Hybrid cars can potentially be more economical to drive than fuel-based cars, but it really depends on the type of hybrid you drive, how much you drive and how long you own your car. The overriding question is whether they are more economical in the long run. Unquestionably, you can realize immediate savings on fuel costs. In terms of total cost of ownership, it is important to do the math.
The simplest way to do the math is to calculate the break-even time – the point at which your fuel savings exceed the additional costs associated with owning a hybrid. The main factors to consider are the price premium paid on a hybrid, the cost of gas and how much you expect to drive the car.
The first consideration is the vehicle's cost. Because of their more sophisticated technologies, most hybrids are priced at a significant premium over their equivalent fuel-based cars – as much as $2,000 to $8,000 higher. While you might realize immediate savings in fuel costs, you could be paying several hundred dollars more a year in financing costs. Your break-even point is longer if you pay a higher premium for a hybrid.
For example, the price premium between a Honda Accord Hybrid and a Honda Accord Sport is about $5,000 with a break-even point of eight years. The premium between a Ford Fusion Hybrid and the fuel-based version is under $2,000 with a break-even of just under five years.
During periods of rising gas prices, hybrid cars grow in popularity. However, more expensive hybrids, such as the Cadillac Escalade, would not reach their break-even points until gas prices climbed to $15 a gallon. Less expensive hybrids, such as the Ford Escape, are breaking even at just $2.50 a gallon. Decreasing gas prices extend the break-even points of hybrids.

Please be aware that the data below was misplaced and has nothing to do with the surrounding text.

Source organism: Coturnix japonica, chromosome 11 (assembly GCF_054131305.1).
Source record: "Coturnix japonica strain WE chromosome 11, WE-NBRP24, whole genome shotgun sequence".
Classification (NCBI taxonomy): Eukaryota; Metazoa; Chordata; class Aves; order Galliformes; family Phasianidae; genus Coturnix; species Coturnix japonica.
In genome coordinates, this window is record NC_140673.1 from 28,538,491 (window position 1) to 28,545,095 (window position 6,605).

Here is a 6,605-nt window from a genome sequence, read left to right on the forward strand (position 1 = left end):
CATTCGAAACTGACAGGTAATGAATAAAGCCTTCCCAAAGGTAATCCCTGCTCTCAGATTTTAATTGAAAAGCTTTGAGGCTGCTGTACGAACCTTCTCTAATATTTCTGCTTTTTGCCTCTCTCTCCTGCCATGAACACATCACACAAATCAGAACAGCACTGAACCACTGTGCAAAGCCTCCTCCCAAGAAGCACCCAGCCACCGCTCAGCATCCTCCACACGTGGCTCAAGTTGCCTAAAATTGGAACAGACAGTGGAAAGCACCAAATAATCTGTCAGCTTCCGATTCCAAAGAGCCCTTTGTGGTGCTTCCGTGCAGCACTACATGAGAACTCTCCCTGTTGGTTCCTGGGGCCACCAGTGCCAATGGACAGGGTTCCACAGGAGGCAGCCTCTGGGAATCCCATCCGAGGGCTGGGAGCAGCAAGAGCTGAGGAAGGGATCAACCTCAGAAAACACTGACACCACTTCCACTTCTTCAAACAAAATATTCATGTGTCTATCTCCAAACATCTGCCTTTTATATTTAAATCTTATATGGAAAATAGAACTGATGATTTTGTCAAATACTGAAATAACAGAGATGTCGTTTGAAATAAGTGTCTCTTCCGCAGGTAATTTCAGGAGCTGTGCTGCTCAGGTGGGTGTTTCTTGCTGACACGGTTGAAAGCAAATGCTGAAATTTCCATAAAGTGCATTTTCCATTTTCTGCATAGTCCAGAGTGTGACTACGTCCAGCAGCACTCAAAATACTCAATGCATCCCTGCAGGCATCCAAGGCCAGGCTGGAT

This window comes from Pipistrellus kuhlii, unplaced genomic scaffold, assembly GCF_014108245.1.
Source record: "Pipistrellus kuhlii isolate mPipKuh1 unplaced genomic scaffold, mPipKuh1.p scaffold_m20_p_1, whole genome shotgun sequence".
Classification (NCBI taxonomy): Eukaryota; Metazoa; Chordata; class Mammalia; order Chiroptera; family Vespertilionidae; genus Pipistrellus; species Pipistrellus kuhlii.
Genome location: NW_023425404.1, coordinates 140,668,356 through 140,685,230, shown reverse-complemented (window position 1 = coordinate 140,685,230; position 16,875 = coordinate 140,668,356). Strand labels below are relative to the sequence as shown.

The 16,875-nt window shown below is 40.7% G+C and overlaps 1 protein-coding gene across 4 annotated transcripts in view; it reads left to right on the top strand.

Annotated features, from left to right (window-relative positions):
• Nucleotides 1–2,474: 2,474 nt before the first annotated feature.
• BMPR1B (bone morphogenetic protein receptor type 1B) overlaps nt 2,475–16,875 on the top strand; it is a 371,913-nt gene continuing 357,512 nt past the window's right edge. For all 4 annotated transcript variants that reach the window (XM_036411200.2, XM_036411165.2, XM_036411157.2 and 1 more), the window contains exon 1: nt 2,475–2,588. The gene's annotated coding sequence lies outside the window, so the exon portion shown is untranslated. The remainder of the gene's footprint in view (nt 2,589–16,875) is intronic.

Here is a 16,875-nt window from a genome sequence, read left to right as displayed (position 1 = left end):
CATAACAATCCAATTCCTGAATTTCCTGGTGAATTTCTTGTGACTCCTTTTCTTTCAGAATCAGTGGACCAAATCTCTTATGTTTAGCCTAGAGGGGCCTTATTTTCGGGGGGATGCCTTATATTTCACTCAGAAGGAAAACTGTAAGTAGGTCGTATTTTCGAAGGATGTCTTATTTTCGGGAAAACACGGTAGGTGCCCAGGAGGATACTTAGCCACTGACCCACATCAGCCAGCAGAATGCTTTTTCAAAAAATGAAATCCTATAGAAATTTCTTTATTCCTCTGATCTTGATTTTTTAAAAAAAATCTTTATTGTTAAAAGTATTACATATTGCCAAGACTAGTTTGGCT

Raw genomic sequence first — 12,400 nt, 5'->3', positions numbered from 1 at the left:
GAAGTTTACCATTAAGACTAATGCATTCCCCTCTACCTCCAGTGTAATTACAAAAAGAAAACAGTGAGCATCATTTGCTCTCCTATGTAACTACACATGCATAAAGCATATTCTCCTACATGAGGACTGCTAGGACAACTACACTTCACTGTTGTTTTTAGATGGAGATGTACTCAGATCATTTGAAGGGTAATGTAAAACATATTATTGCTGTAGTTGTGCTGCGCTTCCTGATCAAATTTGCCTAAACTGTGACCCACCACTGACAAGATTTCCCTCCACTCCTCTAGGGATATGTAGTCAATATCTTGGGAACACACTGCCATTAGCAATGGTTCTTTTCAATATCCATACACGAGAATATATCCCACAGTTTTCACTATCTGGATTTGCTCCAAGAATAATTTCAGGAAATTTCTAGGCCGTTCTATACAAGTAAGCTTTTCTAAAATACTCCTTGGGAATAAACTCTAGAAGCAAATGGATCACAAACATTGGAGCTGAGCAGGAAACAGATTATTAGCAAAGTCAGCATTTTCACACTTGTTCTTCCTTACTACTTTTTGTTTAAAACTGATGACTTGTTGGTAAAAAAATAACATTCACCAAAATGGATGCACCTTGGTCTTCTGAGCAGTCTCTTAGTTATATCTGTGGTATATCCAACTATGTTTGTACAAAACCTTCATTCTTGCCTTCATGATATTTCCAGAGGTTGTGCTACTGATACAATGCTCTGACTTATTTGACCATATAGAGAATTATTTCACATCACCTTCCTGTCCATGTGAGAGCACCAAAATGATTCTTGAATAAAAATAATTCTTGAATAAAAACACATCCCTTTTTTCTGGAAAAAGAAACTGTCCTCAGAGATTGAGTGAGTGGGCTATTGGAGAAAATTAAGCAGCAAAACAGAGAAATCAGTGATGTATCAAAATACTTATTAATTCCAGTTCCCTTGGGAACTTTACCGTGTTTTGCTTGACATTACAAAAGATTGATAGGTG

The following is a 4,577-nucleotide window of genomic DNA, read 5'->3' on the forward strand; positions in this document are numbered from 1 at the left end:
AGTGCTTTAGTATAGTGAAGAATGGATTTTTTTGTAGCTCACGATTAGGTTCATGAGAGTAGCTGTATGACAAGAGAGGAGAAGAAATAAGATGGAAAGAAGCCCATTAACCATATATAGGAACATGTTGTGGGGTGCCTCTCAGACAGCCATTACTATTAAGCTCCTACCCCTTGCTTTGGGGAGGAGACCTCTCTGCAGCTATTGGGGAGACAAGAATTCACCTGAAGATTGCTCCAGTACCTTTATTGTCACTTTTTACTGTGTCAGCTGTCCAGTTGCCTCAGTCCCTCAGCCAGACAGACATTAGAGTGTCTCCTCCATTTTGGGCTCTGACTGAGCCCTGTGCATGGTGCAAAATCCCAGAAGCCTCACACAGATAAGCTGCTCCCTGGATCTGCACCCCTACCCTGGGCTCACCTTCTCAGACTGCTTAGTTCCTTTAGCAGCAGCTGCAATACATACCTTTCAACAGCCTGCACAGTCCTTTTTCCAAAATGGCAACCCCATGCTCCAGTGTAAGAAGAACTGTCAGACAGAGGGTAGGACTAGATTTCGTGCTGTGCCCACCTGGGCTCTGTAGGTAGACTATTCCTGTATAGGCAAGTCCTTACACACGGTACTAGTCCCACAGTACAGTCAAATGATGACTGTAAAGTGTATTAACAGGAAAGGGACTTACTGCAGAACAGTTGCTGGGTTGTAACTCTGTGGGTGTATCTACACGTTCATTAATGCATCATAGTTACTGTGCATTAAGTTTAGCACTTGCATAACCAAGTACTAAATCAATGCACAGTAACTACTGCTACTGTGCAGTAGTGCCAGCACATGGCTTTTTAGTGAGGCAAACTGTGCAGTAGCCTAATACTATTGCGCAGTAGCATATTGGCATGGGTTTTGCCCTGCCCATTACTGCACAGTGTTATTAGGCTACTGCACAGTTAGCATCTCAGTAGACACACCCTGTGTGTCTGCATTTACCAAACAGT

If you drive more, your break-even time becomes shorter due to the amount of fuel you would have otherwise used. Conversely, if you don't drive many miles, it would take you longer to break even.
Because hybrids run on fuel cells part of the time, there may be less overall wear and tear on the engine, which could reduce your maintenance and repair costs. However, hybrid batteries, as with any type of battery, can lose their charge over time. Although hybrid batteries can be expected to last for up to 200,000 miles, they could lose as much as half of their charge over an eight-month to one-year period, and that can affect the operation of the vehicle. The cost to replace a hybrid battery can be as much as $8,000.
How Long Will You Keep Your Hybrid?
How long you expect to own your car doesn't necessarily affect the break-even time; however, it will ultimately determine how economical your choice of vehicle was. Most car buyers, on average, keep their cars for six years, and the average break-even time for hybrids is eight years (based on current gas prices). Unless you plan to keep your new hybrid vehicle past the break-even point, it may not be the most economical choice.
It’s Not Always about Economics
For some people, owning a hybrid is as much about their concern for the environment as it is about saving money on fuel. So, they may receive more of an intangible value by going green without the actual cost savings. Some people even feel empowerment over gas station dependency.
However, if you are simply trying to save fuel costs, you need to do the math. You are likely to save more money by buying a high-mileage, fuel-based car.